Afghan spy chief wounded in suicide attack

Top target A suicide bomber targeted and wounded Asadullah Khalid, the head of Afghanistan’s intelligence agency, at a guesthouse in the wealthy Kabul neighborhood of Taimani on Thursday (NYT, BBC, AP, Reuters, AFP, Reuters). The Taliban later claimed responsibility for the attack. The United States is reportedly scaling back significantly its original plans for a ...

SHAH MARAI/AFP/Getty Images
SHAH MARAI/AFP/Getty Images
SHAH MARAI/AFP/Getty Images

Top target

A suicide bomber targeted and wounded Asadullah Khalid, the head of Afghanistan's intelligence agency, at a guesthouse in the wealthy Kabul neighborhood of Taimani on Thursday (NYT, BBC, AP, Reuters, AFP, Reuters). The Taliban later claimed responsibility for the attack.

The United States is reportedly scaling back significantly its original plans for a large civilian presence in Afghanistan after the withdrawal of combat troops in 2014 (Post). The Obama administration recently told planners to decrease their proposed civilian forces by at least 20 percent, which officials say is a result of lessons learned in Iraq.

Top target

A suicide bomber targeted and wounded Asadullah Khalid, the head of Afghanistan’s intelligence agency, at a guesthouse in the wealthy Kabul neighborhood of Taimani on Thursday (NYT, BBC, AP, Reuters, AFP, Reuters). The Taliban later claimed responsibility for the attack.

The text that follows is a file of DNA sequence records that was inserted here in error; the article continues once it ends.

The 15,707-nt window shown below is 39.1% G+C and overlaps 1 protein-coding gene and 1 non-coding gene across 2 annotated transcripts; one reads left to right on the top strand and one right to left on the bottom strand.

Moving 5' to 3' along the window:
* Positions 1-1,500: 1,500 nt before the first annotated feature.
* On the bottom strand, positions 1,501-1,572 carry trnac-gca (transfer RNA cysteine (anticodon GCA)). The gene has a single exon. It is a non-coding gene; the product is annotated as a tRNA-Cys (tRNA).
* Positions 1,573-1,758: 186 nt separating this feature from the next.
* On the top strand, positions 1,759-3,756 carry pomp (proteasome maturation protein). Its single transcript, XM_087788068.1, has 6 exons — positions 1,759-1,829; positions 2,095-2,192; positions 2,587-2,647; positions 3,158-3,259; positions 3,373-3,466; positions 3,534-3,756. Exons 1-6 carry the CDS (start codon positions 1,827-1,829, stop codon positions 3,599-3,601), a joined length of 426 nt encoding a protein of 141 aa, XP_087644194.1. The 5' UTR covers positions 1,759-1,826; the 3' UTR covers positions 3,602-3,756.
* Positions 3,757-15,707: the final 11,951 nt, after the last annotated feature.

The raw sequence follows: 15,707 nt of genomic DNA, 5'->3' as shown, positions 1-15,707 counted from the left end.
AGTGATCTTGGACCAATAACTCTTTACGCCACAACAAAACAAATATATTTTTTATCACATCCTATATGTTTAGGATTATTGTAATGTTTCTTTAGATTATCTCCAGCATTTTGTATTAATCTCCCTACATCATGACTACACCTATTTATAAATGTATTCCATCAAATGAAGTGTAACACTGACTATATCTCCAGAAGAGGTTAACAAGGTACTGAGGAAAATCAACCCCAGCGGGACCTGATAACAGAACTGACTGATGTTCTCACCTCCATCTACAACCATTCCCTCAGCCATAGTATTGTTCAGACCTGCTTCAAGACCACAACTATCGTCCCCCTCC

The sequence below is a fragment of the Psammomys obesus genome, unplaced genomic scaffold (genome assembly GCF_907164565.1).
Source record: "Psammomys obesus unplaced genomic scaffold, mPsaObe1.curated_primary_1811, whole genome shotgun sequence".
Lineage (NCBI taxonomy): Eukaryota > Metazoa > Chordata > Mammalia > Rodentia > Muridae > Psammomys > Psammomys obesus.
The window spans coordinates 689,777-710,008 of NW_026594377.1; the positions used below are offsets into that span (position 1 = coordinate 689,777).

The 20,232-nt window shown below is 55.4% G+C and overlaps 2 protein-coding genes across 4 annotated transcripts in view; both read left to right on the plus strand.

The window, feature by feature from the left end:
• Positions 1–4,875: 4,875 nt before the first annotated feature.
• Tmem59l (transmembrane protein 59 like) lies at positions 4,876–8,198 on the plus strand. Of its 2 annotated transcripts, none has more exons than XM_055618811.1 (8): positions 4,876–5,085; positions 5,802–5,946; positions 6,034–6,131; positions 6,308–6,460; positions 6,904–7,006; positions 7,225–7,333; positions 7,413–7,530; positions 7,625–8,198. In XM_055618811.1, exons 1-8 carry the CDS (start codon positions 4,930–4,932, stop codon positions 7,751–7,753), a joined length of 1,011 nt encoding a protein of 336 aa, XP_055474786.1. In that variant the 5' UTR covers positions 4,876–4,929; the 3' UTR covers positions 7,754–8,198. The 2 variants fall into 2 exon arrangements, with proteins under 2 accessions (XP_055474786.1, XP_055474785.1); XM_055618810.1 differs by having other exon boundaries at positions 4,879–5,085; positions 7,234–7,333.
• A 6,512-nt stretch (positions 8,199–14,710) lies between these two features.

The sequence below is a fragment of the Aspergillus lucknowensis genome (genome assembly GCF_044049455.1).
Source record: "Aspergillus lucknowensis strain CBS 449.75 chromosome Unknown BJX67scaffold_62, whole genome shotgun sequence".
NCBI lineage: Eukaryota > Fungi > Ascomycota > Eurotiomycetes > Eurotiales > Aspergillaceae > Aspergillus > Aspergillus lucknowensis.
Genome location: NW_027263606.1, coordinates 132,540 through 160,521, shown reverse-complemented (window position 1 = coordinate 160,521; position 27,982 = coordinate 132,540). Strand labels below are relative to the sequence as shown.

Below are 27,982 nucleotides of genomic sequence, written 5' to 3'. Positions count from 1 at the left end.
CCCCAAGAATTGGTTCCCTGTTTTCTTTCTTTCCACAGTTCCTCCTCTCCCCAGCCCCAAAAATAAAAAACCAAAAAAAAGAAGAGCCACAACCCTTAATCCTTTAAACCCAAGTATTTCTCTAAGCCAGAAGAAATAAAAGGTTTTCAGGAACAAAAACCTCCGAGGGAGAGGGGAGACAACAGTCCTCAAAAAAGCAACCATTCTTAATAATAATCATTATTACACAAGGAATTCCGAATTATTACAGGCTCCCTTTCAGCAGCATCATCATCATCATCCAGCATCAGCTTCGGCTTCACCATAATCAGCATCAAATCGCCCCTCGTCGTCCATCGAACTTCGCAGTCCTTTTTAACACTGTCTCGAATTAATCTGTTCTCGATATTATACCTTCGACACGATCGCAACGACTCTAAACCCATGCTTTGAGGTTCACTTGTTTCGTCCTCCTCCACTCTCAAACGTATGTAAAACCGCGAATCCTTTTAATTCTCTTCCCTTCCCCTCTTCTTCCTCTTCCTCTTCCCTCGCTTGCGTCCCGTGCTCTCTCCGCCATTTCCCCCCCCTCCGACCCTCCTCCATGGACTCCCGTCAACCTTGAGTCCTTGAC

The United States is reportedly scaling back significantly its original plans for a large civilian presence in Afghanistan after the withdrawal of combat troops in 2014 (Post). The Obama administration recently told planners to decrease their proposed civilian forces by at least 20 percent, which officials say is a result of lessons learned in Iraq.

The Afghan government is planning to implement major tax breaks and investment incentives in 2014 ahead of the final withdrawal of combat troops, in an effort to encourage investment in the country and minimize the flow of capital out of the country along with the international troops (WSJ).

Speaking at NATO headquarters in Brussels on Wednesday, U.S. Secretary of States Hillary Clinton pressed her NATO allies to follow through on the monetary commitments they’ve made to Afghanistan, pointing to their mutual interest "in ensuring this region does not once again become a safe haven for international terrorists" (AP, AJE).

Two months after the Afghan government blocked access to YouTube over the site’s refusal to remove the Innocence of Muslims video that sparked protests across the Muslim world, the service still has not been restored (NYT). Interestingly, even Afghanistan’s younger generations have largely joined their elders in either supporting the ban or not caring whether or not it exists.

Deadly attacks

Three Pakistani soldiers were killed and 20 were wounded early Wednesday by two suicide bombers who detonated their car bomb at the entrance of an army base in the northwestern tribal agency of South Waziristan (CNN, ET, BBC, NYT). And a U.S. drone strike killed three suspected militants on Thursday in the Mubarak Shahi village of North Waziristan (AP, The News).